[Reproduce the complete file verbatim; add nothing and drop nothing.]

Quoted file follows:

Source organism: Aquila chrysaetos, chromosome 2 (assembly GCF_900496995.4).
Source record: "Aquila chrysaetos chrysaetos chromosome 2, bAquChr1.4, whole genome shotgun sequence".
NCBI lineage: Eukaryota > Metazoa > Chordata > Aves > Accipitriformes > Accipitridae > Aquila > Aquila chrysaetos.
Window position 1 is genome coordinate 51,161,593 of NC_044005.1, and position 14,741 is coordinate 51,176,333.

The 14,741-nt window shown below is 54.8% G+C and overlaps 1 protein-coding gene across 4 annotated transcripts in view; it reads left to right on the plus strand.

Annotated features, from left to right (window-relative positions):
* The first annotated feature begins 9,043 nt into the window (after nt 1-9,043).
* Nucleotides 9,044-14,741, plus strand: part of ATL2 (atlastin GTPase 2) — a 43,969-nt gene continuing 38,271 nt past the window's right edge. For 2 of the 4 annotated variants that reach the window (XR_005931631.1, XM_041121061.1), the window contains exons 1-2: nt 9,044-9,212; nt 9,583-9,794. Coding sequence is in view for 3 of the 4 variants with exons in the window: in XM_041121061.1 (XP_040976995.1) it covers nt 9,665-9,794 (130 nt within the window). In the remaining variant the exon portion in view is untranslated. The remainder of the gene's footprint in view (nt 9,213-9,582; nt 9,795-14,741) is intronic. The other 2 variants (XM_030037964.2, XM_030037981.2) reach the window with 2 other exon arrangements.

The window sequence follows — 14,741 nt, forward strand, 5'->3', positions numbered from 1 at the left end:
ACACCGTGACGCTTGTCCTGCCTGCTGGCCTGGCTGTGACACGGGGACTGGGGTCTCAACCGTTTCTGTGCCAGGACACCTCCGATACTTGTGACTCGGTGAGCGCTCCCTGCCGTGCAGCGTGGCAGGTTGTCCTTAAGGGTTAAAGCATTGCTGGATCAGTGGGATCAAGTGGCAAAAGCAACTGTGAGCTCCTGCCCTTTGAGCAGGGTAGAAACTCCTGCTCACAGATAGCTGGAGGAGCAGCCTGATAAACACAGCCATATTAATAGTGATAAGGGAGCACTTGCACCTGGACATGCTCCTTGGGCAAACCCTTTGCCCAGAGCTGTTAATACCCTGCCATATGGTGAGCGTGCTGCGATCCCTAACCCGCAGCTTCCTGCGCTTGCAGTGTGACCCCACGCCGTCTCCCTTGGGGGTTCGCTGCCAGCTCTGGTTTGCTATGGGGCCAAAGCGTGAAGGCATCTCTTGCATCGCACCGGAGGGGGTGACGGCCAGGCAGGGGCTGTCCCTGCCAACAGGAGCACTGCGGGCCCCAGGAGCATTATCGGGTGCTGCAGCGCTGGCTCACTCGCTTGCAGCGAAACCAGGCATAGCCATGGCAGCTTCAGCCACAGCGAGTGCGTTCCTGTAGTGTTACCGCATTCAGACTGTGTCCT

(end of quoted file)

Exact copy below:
Source organism: Aquila chrysaetos, chromosome 2 (assembly GCF_900496995.4).
Source record: "Aquila chrysaetos chrysaetos chromosome 2, bAquChr1.4, whole genome shotgun sequence".
NCBI lineage: Eukaryota > Metazoa > Chordata > Aves > Accipitriformes > Accipitridae > Aquila > Aquila chrysaetos.
Window position 1 is genome coordinate 51,161,593 of NC_044005.1, and position 14,741 is coordinate 51,176,333.

The 14,741-nt window shown below is 54.8% G+C and overlaps 1 protein-coding gene across 4 annotated transcripts in view; it reads left to right on the plus strand.

Annotated features, from left to right (window-relative positions):
* The first annotated feature begins 9,043 nt into the window (after nt 1-9,043).
* Nucleotides 9,044-14,741, plus strand: part of ATL2 (atlastin GTPase 2) — a 43,969-nt gene continuing 38,271 nt past the window's right edge. For 2 of the 4 annotated variants that reach the window (XR_005931631.1, XM_041121061.1), the window contains exons 1-2: nt 9,044-9,212; nt 9,583-9,794. Coding sequence is in view for 3 of the 4 variants with exons in the window: in XM_041121061.1 (XP_040976995.1) it covers nt 9,665-9,794 (130 nt within the window). In the remaining variant the exon portion in view is untranslated. The remainder of the gene's footprint in view (nt 9,213-9,582; nt 9,795-14,741) is intronic. The other 2 variants (XM_030037964.2, XM_030037981.2) reach the window with 2 other exon arrangements.

The window sequence follows — 14,741 nt, forward strand, 5'->3', positions numbered from 1 at the left end:
ACACCGTGACGCTTGTCCTGCCTGCTGGCCTGGCTGTGACACGGGGACTGGGGTCTCAACCGTTTCTGTGCCAGGACACCTCCGATACTTGTGACTCGGTGAGCGCTCCCTGCCGTGCAGCGTGGCAGGTTGTCCTTAAGGGTTAAAGCATTGCTGGATCAGTGGGATCAAGTGGCAAAAGCAACTGTGAGCTCCTGCCCTTTGAGCAGGGTAGAAACTCCTGCTCACAGATAGCTGGAGGAGCAGCCTGATAAACACAGCCATATTAATAGTGATAAGGGAGCACTTGCACCTGGACATGCTCCTTGGGCAAACCCTTTGCCCAGAGCTGTTAATACCCTGCCATATGGTGAGCGTGCTGCGATCCCTAACCCGCAGCTTCCTGCGCTTGCAGTGTGACCCCACGCCGTCTCCCTTGGGGGTTCGCTGCCAGCTCTGGTTTGCTATGGGGCCAAAGCGTGAAGGCATCTCTTGCATCGCACCGGAGGGGGTGACGGCCAGGCAGGGGCTGTCCCTGCCAACAGGAGCACTGCGGGCCCCAGGAGCATTATCGGGTGCTGCAGCGCTGGCTCACTCGCTTGCAGCGAAACCAGGCATAGCCATGGCAGCTTCAGCCACAGCGAGTGCGTTCCTGTAGTGTTACCGCATTCAGACTGTGTCCT